Inverted Constructions:
(a) Impart Brevity
Similarly the construction of his sentences is not the normal familiar construction of ordinary speech. His construction aims at maximum of condensation and loftiness. In his sentences, says Raleigh, “You cannot guess the adjective from the substantive, nor the end of the phrase from its beginning. He is much given to inverting the natural English order of epithet and noun, that he may gain a greater emphasis for the epithet.” For instance he places a noun between its two qualifying adjectives, though the English idiom requires both to be placed before the noun: ‘the upright heart and pure’, ‘the dismal situation waste and wild’, ‘ever burning sulphur unconsumed’. Sometimes he prefers the Latin idiom to English, as in never, since created Man Met such embodied force,
Here, as in Latin, the past participle ‘created’ and the noun ‘Man’, both combined, mean an event—the creation of man, and the pre­position ‘since’ governs the event.

(b) Impart Force and Effectiveness
Inversion often forces our attention on a specific point which the poet wishes to stress. Take for example the following opening lines of Book I:
Of man’s first disobedience, and the Fruit
Of that Forbidden Tree, whose mortal taste
Brought Death, into the world, and all our woe
With loss of Eden, till one greater man
Restore us, and regain the blissful seat,
Sing Heavenly Muse 
Normally the words “sing Heavenly Muse” should open the poem. But Milton brings the object just in the forefront, and stresses in one breath “man’s first disobedience”, “the Fruit”, the “Forbidden Tree”, ‘‘mortal taste”, and these are central to the poem. Thus by inverting the normal order, he is able to focus our attention on the theme, and raise before our imagination the dramatic and historical dimensions of his cosmic stage.
He inverts the normal word-order to make his communication snore effective and to focus our attention exactly where he wishes. “The violation of the normal English, which have upset some purists” says Daiches, “are carefully and systematically employed in order to achieve different kind of emotional pitch, to effect conti­nuity and integration in the weaving of epic design, and above all to sustain the poem as a poem and to keep it from disintegrating into isolated fragments of high rhetoric.”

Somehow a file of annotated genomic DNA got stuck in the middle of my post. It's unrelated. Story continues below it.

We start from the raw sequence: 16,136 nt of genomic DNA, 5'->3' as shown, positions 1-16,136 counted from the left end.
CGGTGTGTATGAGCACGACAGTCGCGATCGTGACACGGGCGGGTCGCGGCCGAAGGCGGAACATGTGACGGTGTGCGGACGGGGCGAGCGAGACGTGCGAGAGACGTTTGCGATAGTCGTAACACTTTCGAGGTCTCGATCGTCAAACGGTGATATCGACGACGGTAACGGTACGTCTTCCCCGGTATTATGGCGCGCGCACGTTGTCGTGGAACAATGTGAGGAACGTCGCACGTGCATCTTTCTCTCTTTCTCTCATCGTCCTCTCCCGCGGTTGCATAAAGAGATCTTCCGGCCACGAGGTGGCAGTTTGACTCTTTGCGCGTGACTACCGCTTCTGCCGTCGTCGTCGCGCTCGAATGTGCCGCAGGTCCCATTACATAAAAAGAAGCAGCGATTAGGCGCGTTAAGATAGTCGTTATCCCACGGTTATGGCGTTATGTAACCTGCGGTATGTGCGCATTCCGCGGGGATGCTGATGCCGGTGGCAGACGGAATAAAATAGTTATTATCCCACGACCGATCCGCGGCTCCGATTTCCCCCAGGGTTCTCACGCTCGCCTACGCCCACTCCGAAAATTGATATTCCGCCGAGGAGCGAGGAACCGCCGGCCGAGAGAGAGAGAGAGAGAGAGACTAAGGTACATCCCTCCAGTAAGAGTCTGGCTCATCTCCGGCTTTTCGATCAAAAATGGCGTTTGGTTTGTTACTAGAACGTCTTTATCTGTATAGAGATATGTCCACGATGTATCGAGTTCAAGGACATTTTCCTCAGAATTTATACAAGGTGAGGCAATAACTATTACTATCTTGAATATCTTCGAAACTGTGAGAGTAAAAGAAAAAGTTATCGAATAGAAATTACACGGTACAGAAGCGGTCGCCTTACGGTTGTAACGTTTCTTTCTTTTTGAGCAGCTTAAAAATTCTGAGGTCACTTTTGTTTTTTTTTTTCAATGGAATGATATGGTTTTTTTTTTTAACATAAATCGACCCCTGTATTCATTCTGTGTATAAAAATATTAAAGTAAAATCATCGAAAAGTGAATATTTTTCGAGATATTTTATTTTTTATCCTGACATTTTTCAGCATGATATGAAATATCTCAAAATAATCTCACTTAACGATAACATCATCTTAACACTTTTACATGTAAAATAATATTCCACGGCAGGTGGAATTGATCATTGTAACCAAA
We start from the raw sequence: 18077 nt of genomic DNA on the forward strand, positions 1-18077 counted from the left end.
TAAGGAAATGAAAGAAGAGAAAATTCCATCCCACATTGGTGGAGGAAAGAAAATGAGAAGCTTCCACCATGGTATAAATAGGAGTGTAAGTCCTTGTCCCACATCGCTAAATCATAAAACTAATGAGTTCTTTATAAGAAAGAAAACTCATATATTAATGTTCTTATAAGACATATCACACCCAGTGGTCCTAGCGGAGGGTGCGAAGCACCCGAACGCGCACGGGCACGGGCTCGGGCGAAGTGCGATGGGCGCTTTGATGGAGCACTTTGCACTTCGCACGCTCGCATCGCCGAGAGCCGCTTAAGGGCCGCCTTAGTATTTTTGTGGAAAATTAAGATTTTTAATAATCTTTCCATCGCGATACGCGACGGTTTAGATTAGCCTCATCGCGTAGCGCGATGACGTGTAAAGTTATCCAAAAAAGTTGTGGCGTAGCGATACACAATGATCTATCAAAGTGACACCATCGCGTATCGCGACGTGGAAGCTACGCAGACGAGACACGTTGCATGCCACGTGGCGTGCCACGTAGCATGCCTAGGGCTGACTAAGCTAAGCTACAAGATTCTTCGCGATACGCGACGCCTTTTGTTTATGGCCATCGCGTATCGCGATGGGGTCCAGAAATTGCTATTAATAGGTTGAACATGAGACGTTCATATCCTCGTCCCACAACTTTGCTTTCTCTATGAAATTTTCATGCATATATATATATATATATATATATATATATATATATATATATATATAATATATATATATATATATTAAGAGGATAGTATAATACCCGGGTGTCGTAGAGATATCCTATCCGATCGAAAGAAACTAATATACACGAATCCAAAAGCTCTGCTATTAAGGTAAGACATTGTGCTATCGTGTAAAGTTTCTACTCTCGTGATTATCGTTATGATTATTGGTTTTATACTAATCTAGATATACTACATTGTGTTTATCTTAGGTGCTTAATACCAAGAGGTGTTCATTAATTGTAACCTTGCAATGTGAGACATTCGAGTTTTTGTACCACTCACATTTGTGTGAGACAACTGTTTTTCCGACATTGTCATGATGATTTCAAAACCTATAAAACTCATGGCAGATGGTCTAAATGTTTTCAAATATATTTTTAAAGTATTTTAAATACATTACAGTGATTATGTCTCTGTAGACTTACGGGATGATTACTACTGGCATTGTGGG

Catalogues of Proper Names
The long catalogues of proper names which we come across so frequently in Paradise Lost also enable him to achieve terseness, to dilate the imagination of his readers by opening out large vistas before their mind’s eyes, as well as to surprise and delight them by their music and melody. Milton was a conscious artist who chases his words both with reference to their sense and their sound. Indeed, many of the proper names are chosen for their sonorous music. On a small scale we have “Busiris and his Memphian chivalry”, “Vallombrosa where the Etrurian shades”. On a bigger scale we have those famous lines in Book I:
Begirt with British and Armoric Knights,
And all who since, baptized or infidel,
Jousted in Aspramont, or Montalban, Damasco, or Morocco, or Trebisond.
and so on, till the catalogue of musical names ends with Fortarabbia. By all these means, “he attained to a finished style of perhaps a more consistent and unflagging elevation than is to be found elsewhere in literature”—(Raleigh). This cataloguing is not a cheap ‘rhetorical device, or display of erudition as has been objected, to by some critics, it is integral to Milton’s epic-purpose.
Closely allied to condensation, is suggestiveness, another important characteristic of Milton’s style. Milton suggests much more than he actually states or describes. His poetry must be read imaginatively. The poet was dealing with events and situations prior to known history, even prior to creation itself. He was dealing with characters supernatural who lie beyond the pale of human experience, and so can only be comprehended imaginatively. Even the human characters, Adam and Eve, are quite different from any known human being. Thus the very subject of Milton made it unavoidable that he should suggest much more than he actually states, that he should constantly evoke and bring into play the imagination of his readers. Thus the vastness of Satan’s figure, the immensity of his shield and spear, is conveyed through a few deft strokes. For example, the very fact that a “horrid vale” is formed in the Lake of Fire when Satan comes out of it, is sufficient to give us an idea of his huge bulk. Writes Rose Macaulay in this connection, “the most unimaginative man must understand Homer. Homer gives him no choice, and requires from him no exertion ; but takes the whole upon himself, and sets the images in so clear a light, that it is impossible to be blind to them. The works of Milton cannot be comprehended or enjoyed, unless the mind of the reader co-operate, with that of the writer. He does not paint a finished picture, or play for a mere passive listener. He sketches and leaves others to fill up the outline. He strikes the keynote and expects his hearers to make out the melody.”